A new Engine for 'Little Cliffy'
Its an Ill Wind
For about a year it had been noted that at the Ground Level station the sandstone wall, where our passengers queue, had been leaning towards the field and had been considered dangerous. This lean caused by the roots of the adjacent trees. The Rangers barriered off the whole length whilst Wirral Borough Council decide where funds could be found to re-build the wall, £10,000 having been quoted.
During the week commencing 20th February stonemasons had been engaged and demolished the whole of the wall and mechanically excavated a trench, in the original position, to pour concrete footings for the re-build. This excavation cut through quite a number of the roots of the trees lining the wall leaving them exposed.
On Thursday 23rd Storm Doris arrived and duly blew one fir tree down right across all the tracks with the crown finishing in the bushes at the far side of the footpath leading to the Raised Track. Another fir tree was blown to lean such that it was considered it should be taken down. On the Friday a Ranger sawed the fallen crown back to within 4ft of the paling fence, leaving the main trunk sprawled across all 5 tracks. The footpath was taped off, at both ends, so that walkers had to walk round the Eastern edge of the Mere to access the field. This resulted in the railway being unable to run from the station on Sunday 26th but was able to run a successful journey, with a four-coach set topped and tailed with locos, starting at the Workshops and terminating at the Halt. The public soon appreciated this unique experience and kept staff busy till 3.40pm.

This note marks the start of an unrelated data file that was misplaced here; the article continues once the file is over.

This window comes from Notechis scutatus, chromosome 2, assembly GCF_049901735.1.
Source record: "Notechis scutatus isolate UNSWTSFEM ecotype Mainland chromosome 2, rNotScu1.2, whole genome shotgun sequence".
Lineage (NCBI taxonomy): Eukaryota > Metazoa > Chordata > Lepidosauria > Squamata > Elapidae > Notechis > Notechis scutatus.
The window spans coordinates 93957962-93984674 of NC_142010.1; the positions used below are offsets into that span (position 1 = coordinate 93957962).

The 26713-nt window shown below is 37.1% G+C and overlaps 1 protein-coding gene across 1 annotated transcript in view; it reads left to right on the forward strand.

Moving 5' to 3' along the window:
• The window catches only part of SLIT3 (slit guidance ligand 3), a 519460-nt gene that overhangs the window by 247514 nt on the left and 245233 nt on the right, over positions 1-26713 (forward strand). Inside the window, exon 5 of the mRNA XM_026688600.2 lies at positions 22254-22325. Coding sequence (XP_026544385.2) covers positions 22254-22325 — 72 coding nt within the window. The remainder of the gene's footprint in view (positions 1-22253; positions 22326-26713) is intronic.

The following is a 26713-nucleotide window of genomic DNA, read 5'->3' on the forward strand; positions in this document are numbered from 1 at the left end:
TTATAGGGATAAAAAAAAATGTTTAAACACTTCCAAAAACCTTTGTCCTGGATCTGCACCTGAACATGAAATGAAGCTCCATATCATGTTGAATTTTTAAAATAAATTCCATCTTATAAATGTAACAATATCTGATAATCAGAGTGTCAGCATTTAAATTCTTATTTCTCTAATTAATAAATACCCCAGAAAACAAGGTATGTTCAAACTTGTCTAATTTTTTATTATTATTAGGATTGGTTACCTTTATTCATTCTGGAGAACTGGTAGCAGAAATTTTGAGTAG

On Wednesday 1st March the fallen tree was cut into sections and by use of the tractor, the sections were craned to the side of the footpath. The leaning tree was then felled without damage to the station fences and was dropped into the gap formed in the previously broken paling fence. This was removed to the side of the footpath. This fall damaged line 2 rail near the turntable and a short section will require replacement. With some effort in clearing up it will be possible to run trains normally on Sunday 5th March but not use line 2. Head Ranger has said that the remaining four trees will remain despite the previously recorded root damage. It may be some days before the footpath will be re-opened for the public because there are some damaged limbs on other trees which may pose a risk till dealt with.
This report was penned by Alan Pennell on Thursday 2nd March.
The photo(s) were taken by Derek Jones on the day after Doris struck.
With apologies to the author and photographer for the delay in publishing this item (Ed)
A Special Anniversary
Members of the Society were very pleased to pay due recognition of a significant milestone in the life of one of its members at the 'Quiz Night' at Thornton Hough on 16th February.
Les (John) Dobbing celebrates his 90th Birthday on 19th February. We had hoped to recognise this on the due date at Royden Park but Les had already made his own private arrangements for that day. It was decided the best we could do was to celebrate with him, and his wife Kit, on the nearest meeting to his birthdate.
After the Quiz was finished a chocolate cake was wheeled out adorned with two candles representing 90 which Les duly blew out. He was presented with a Birthday Card signed by many of his friends in WMES and was assailed by a rendering of 'Happy Birthday to You' from the assembled multitude. The cake was cut and distributed with the usual tea and coffee. Kit was particularly pleased with the cake as she is a chocaholic!
Les now joins an elite small group of members who have reached their 90th birthday - Bill McGlade (92) and Albert Canes (91).
Image Geoff Goulding